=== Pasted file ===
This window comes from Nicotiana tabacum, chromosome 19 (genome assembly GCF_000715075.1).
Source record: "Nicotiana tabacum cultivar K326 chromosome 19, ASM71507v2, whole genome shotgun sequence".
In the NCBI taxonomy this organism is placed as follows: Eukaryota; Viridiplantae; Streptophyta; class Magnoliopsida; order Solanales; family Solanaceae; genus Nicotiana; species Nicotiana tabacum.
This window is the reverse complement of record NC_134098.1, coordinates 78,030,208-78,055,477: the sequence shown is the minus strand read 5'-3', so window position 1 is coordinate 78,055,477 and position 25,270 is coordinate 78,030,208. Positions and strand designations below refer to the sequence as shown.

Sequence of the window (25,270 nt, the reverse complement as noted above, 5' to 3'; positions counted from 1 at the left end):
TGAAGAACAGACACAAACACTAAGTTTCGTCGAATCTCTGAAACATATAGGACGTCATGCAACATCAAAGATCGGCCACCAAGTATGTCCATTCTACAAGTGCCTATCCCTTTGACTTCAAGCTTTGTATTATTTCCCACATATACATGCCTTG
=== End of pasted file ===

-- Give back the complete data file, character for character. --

This window comes from Nicotiana tabacum, chromosome 19 (genome assembly GCF_000715075.1).
Source record: "Nicotiana tabacum cultivar K326 chromosome 19, ASM71507v2, whole genome shotgun sequence".
In the NCBI taxonomy this organism is placed as follows: Eukaryota; Viridiplantae; Streptophyta; class Magnoliopsida; order Solanales; family Solanaceae; genus Nicotiana; species Nicotiana tabacum.
This window is the reverse complement of record NC_134098.1, coordinates 78,030,208-78,055,477: the sequence shown is the minus strand read 5'-3', so window position 1 is coordinate 78,055,477 and position 25,270 is coordinate 78,030,208. Positions and strand designations below refer to the sequence as shown.

Sequence of the window (25,270 nt, the reverse complement as noted above, 5' to 3'; positions counted from 1 at the left end):
TGAAGAACAGACACAAACACTAAGTTTCGTCGAATCTCTGAAACATATAGGACGTCATGCAACATCAAAGATCGGCCACCAAGTATGTCCATTCTACAAGTGCCTATCCCTTTGACTTCAAGCTTTGTATTATTTCCCACATATACATGCCTTG